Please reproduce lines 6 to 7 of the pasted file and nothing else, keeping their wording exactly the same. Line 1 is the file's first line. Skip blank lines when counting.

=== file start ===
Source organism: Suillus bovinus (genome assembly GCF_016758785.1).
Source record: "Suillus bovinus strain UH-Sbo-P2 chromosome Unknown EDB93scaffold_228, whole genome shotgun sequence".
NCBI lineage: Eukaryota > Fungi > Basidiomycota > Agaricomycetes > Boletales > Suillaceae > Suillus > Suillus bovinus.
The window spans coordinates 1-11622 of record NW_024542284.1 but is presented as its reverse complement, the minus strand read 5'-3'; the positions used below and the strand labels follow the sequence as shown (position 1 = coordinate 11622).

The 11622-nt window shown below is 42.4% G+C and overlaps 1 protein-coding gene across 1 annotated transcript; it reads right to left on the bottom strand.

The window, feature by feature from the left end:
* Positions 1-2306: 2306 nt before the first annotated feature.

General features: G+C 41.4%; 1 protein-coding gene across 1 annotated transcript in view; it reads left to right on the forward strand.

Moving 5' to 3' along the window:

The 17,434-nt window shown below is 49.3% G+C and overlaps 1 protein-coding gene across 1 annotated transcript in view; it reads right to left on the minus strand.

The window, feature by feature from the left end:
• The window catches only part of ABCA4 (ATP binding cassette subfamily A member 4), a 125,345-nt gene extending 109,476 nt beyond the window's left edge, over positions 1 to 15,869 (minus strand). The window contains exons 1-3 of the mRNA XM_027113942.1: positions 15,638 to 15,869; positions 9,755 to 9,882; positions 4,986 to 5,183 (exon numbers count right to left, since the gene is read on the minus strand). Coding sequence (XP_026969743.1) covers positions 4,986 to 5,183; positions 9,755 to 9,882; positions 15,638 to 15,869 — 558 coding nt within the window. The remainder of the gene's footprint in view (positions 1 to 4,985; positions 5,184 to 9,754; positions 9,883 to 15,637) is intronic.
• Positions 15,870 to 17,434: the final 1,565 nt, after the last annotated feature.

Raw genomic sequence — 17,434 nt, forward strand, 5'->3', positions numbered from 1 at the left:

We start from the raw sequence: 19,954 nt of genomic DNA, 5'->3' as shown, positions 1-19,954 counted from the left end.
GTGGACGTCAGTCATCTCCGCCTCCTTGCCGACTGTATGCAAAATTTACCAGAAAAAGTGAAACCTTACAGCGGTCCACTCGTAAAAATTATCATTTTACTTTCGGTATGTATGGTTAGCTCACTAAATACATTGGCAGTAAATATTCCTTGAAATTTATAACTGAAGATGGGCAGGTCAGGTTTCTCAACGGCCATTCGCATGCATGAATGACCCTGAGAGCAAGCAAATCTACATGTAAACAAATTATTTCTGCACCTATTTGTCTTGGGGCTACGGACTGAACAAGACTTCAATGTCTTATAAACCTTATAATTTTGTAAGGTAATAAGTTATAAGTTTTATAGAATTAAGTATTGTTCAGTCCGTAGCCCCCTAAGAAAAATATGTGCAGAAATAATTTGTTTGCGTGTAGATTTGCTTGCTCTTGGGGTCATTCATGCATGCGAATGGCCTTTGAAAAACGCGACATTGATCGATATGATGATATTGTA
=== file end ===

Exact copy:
The window, feature by feature from the left end:
* Positions 1-2306: 2306 nt before the first annotated feature.